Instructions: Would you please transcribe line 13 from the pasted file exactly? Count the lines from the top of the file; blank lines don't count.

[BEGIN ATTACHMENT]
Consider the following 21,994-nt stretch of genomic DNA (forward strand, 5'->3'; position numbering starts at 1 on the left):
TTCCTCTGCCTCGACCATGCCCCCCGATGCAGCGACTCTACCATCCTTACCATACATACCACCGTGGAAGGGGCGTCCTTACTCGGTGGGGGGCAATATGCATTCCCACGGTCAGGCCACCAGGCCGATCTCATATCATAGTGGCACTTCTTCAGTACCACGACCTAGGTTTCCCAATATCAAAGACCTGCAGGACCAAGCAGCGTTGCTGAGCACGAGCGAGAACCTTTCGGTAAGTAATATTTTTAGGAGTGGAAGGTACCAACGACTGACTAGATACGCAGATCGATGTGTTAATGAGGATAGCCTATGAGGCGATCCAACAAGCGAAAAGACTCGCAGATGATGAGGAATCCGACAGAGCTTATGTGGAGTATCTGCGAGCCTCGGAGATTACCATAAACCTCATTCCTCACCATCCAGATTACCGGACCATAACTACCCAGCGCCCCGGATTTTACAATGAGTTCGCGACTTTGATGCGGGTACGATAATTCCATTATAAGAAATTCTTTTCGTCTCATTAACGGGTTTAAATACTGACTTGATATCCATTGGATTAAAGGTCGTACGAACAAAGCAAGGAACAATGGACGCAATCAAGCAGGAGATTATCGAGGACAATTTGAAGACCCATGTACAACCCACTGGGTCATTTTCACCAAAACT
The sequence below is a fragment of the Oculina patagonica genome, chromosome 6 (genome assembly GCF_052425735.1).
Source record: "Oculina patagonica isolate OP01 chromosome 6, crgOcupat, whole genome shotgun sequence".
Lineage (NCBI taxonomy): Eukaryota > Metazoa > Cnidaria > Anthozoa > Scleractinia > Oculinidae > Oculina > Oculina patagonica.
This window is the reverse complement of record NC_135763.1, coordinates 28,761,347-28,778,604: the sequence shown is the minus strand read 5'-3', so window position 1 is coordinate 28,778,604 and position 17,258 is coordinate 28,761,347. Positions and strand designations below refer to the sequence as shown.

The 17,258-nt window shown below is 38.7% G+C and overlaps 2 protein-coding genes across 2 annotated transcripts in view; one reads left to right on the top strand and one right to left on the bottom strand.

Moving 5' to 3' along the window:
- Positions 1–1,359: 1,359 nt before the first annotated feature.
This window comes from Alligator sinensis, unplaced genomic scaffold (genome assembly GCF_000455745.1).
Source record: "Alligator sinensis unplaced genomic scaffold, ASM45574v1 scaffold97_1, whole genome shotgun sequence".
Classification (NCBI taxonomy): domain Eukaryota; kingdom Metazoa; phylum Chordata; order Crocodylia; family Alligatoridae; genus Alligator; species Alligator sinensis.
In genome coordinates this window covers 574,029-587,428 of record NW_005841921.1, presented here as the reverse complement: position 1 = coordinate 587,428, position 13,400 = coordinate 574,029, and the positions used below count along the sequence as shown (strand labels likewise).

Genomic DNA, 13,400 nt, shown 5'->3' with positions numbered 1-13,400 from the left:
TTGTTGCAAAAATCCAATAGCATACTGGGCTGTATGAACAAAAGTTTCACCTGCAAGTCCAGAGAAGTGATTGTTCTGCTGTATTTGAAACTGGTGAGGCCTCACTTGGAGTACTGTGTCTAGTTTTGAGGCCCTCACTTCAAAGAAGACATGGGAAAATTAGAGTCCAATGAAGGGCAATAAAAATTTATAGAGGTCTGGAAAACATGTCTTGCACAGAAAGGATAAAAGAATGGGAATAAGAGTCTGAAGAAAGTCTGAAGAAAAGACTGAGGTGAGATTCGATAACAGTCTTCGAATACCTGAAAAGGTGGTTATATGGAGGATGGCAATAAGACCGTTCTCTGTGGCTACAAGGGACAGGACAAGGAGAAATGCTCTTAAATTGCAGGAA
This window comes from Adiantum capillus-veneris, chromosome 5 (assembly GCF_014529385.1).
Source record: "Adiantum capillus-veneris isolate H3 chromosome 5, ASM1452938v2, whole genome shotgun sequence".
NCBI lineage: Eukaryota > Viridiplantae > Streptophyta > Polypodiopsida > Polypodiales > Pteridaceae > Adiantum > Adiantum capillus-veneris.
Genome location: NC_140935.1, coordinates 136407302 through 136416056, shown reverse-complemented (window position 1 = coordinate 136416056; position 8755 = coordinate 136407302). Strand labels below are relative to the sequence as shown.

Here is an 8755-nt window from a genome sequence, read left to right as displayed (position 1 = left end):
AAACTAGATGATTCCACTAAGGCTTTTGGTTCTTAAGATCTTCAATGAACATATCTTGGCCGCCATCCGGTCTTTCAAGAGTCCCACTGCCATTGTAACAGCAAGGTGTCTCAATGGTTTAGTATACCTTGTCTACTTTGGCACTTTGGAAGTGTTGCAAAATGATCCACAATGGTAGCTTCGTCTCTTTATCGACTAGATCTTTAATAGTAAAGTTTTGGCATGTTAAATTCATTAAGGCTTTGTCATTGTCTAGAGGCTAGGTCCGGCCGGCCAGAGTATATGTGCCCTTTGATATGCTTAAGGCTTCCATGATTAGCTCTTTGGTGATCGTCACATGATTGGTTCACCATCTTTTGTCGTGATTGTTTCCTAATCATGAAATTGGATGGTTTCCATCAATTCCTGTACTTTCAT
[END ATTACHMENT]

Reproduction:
In genome coordinates this window covers 574,029-587,428 of record NW_005841921.1, presented here as the reverse complement: position 1 = coordinate 587,428, position 13,400 = coordinate 574,029, and the positions used below count along the sequence as shown (strand labels likewise).